When iOS 14 debuted, iPhone owners everywhere were blessed with widgets. But of course, widgets weren’t perfect – in fact, there weren’t that many widgets even available!
The iPhone has widgets available for time, weather, news, email, some social media apps, and a couple other Apple-native apps. And while that covers the basics, sometimes you want a custom quote on display, or a nicer-looking clock than what Apple gives you.
Enter: Widgetsmith, the widget app here to make your aesthetic home screen dreams come true. If you find yourself wanting to deck out your screen layout with more widget options or just prettier widgets in general, you’ve come to the right place. Below is a step-by-step guide to Widgetsmith.
1. Make sure the widget you want isn’t already included in Apple’s offerings.
Look, Widgetsmith is great for more custom widgets. But if you’re looking for a simple way to display your most used apps, and it’s an app that Apple already supports for widgets, using the built-in widget system is still much simpler.
Credit: Screenshot: apple
To check what widgets are already available with iOS 14 or higher, just long press anywhere on your home screen. Once all the apps start to wiggle, tap the “+” sign in the upper left corner, and scroll through the Apple widget options. If you find a widget you want, tap on it and follow the prompts from there.
2. OK, so Apple doesn’t have your preferred widget, or tbh, it’s just kinda ugly. Time to download Widgetsmith.
Credit: screenshot: Apple/Widgetsmith
The app itself is free, but certain designs for widgets are only available on the premium version, which costs $1.99/month or $19.99/year.
3. Open Widgetsmith, and decide what size widget you want.
Credit: Screenshot: widgetsmith
The app offers small, medium, and large widgets. Each size has the same options for widget content, so just choose what makes sense for your home screen.
4. Once you choose your size, decide on your widget content.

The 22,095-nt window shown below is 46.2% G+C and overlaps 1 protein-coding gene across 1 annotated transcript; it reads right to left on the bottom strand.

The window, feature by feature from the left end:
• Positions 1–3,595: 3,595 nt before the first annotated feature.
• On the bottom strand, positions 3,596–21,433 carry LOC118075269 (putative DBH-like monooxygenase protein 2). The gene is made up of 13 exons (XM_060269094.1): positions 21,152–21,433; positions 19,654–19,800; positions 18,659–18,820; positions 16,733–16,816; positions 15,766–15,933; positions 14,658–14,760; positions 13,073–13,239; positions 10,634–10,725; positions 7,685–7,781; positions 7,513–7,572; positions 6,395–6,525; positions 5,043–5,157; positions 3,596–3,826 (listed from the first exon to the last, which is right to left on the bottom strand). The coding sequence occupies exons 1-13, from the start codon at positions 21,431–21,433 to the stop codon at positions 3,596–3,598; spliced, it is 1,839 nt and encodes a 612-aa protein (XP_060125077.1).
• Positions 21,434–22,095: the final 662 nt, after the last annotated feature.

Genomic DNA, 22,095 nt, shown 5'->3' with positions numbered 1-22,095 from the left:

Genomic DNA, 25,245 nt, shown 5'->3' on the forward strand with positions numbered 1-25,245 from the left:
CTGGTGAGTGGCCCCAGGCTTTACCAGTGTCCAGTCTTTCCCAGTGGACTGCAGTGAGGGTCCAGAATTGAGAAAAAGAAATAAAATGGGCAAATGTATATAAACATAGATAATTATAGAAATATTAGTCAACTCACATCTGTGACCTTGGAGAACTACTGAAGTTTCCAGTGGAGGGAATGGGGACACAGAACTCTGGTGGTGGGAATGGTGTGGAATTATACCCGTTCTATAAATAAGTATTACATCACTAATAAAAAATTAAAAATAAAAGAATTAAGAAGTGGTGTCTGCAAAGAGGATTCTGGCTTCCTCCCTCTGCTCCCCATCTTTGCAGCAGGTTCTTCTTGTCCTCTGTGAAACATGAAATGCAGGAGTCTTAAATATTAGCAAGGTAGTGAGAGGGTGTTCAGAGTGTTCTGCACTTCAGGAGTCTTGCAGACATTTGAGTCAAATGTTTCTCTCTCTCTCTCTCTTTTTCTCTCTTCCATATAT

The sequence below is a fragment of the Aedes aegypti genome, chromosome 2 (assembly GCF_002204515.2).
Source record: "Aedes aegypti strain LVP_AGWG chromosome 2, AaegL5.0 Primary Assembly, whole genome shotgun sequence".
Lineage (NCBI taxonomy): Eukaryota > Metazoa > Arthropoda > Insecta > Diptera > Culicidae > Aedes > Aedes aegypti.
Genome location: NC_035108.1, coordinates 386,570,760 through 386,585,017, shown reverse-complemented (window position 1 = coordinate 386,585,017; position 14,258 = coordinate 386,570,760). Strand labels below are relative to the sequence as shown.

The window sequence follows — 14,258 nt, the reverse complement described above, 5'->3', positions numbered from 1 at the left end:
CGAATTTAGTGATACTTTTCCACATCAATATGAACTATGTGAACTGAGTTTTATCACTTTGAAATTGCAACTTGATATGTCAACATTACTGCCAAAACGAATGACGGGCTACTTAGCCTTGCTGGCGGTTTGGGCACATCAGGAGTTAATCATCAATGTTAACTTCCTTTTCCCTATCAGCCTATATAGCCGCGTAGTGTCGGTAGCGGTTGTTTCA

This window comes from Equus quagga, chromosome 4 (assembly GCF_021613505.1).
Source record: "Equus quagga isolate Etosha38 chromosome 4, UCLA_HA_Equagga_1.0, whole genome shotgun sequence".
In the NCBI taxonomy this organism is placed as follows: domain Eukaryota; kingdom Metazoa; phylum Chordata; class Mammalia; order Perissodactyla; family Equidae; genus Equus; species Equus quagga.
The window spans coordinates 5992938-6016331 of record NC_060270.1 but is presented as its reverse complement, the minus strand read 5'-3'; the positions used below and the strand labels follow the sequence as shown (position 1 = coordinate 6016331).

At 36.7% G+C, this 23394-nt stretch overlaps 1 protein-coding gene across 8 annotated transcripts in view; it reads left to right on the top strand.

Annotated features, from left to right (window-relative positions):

For this example, we’ll choose a time display widget. Apple does have a clock widget, but Widgetsmith’s version lets you customize the colors, style, and general vibe of your clock.
Customization options may vary depending on what widget you’re adding. If you’re adding one with a photo background, you’ll choose a picture from your Camera Roll. And again, some themes are only available for premium users. You can also bypass the preloaded themes and tap “Customize theme” to fully curate elements like font, tint color, background color, artwork, and more.
When it looks the way you like, tap on the name in the upper left corner to go back. Tap on the name again to rename it something that helps you remember what it looks like, then make sure you tap “Save” in the upper right corner.
5. Exit the app, and make your home screen wiggle again.
Credit: screenshot: apple
Once you’ve designed your widget to look the way you like, go back to the Apple widget hub. Once you tap on the “+” button, the Widgetsmith app should show as an option, probably near the bottom of the list. Tap that.
6. Choose the size widget you like to add.
If you have just designed a small widget, choose the small option and hit “Add widget” at the bottom of the screen. If you’ve made a medium or large widget, scroll to the right until you’re on the correct size, then tap the same button. The widget will display as empty at first.
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7. Tap on the newly added widget.
While all your apps are still wiggling, tap on the new widget. Widgetsmith should display the current name of the blank widget, something like “Small #1.” Tap that name, and a list of any small widgets you have designed will display. Then choose your widget that you just designed, which you should have renamed earlier.
8. Tap out of the widget editing screen, and admire your cute new widget.
Credit: screenshot: apple
Your widget will appear wherever you tapped on the screen to create it, but you can move it around the same way you would any other app. If you ever decide you don’t want that widget anymore, long press on the widget and tap “Remove Widget.”
You can repeat this process for as many widgets as you would like to design, in as many shapes, sizes, and themes as possible. It may be tedious, but beauty is pain!